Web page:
A long time ago there was a king named Acrisius. Apollo’s oracle foretold that his daughter’s son would murder him. To prevent this he locked his daughter, Danae, in a tower so she couldn’t have a child. Danae was in despair until one day a man, grasping a lightning bolt, came to her. He was a god. He spoke “I am a god and I desire for you to be my wife.” He turned her room into a field and she was finally happy.
Acrisius saw the glow from the window and sent guards to take down the walls. When the walls crumbled he saw his daughter cradling a small boy. He locked them in a barrel and threw them into the sea. They survived and arrived at Seriphos, an island where Polydectes was in power. Dictys, the king’s brother, brought the barrel in with a fishing net. He broke open the barrel revealing Perseus and Danae.
Polydectes learned about Danae he proposed, she shot him down. He tried to force her to, but Perseus stopped him. Because this, Polydectes sought to destroy him. He faked a marriage to a friend’s daughter. Everyone had to bring a gift, because Perseus had nothing and was unable to. Perseus told him he would bring him anything he wanted. Polydectes said he desired was Medusa’s head.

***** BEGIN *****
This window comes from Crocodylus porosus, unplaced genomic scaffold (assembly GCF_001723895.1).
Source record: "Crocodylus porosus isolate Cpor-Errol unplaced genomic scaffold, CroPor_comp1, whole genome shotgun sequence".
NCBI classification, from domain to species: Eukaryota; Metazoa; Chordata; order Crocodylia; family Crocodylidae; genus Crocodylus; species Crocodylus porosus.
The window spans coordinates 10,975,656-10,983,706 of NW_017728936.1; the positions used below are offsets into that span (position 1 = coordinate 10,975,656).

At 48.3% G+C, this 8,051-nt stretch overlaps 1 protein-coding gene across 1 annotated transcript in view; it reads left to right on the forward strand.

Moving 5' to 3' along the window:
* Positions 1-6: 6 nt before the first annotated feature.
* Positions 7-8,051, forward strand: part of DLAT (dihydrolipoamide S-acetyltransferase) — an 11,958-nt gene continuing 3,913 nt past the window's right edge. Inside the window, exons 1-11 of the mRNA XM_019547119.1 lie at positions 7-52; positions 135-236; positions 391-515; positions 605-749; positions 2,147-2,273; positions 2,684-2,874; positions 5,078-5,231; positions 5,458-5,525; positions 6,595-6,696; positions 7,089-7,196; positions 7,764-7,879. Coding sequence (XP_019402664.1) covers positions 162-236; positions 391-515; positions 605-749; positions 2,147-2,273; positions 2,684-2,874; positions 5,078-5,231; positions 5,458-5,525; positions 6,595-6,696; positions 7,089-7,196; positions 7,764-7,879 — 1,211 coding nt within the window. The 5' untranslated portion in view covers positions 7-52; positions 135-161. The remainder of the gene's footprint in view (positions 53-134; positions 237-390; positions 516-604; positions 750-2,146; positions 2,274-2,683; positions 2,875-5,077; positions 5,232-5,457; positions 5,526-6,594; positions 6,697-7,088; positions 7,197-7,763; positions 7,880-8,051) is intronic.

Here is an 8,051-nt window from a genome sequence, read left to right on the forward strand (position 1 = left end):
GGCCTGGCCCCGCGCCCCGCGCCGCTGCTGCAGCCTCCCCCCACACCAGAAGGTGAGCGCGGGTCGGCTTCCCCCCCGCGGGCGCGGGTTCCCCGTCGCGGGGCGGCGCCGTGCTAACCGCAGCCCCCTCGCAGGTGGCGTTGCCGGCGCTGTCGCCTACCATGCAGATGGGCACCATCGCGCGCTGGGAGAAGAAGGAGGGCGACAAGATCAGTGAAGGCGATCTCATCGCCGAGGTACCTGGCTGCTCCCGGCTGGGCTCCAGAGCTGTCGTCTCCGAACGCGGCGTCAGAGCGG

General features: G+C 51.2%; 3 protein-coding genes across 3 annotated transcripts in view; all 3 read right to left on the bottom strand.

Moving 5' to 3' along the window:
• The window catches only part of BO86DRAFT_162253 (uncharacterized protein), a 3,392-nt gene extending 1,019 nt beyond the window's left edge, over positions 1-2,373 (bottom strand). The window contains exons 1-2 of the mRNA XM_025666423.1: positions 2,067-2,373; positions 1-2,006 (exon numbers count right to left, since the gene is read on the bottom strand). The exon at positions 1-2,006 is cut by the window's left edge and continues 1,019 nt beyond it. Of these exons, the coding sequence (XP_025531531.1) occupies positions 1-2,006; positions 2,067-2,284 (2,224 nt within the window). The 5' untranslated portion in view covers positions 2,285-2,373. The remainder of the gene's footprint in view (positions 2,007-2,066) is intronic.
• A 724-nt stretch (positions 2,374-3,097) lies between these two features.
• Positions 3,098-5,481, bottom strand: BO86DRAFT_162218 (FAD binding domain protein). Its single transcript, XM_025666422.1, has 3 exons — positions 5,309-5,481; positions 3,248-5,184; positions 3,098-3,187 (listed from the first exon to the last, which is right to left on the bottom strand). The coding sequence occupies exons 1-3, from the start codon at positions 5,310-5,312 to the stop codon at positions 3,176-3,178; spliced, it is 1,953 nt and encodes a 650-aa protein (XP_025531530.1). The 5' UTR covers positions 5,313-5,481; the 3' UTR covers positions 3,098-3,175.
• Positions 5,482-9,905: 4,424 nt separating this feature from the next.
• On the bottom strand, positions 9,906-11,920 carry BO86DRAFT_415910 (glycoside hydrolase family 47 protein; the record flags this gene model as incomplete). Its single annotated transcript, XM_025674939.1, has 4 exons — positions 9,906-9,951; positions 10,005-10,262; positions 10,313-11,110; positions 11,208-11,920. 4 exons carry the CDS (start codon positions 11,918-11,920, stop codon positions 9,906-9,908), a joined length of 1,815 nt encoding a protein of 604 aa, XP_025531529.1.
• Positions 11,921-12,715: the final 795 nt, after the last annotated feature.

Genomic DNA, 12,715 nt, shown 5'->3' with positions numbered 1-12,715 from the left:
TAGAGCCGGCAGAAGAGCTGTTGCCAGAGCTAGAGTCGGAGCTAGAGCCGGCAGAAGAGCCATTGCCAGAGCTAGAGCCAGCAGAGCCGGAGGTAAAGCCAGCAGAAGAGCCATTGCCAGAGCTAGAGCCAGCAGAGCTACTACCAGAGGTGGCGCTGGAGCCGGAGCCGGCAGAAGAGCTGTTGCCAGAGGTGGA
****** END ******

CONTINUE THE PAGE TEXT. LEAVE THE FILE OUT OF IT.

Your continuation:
Perseus went to find Medusa's cave. In the woods he was met by Athena and Hermes who gave him a sickle , a shield, and Hermes' winged shoes. He then journeyed to the cave of Medusa and cut off her head. He then narrowly escaped her evil sister and flew to safety
Perseus then saved Andromeda, a woman chained to a rock being sacrificed to a sea monster by Poseidon, by turning the monster to stone. He then took her home and asked King Cepheus, her father, if he could marry her. Cepheus gave him his blessing and Perseus and Andromeda left for Seriphus.
Upon arrival at Seriphus, Perseus found out Polydectes had made Perseus’ mother his slave. Perseus flew into a rage and went to avenge his mother. Perseus broke into the palace. He shouted “Let all who are my friends shield their eyes!” He then took the head of Medusa and turned all who were exposed to stone. Perseus then ruled over Seriphus, and they lived happily ever after.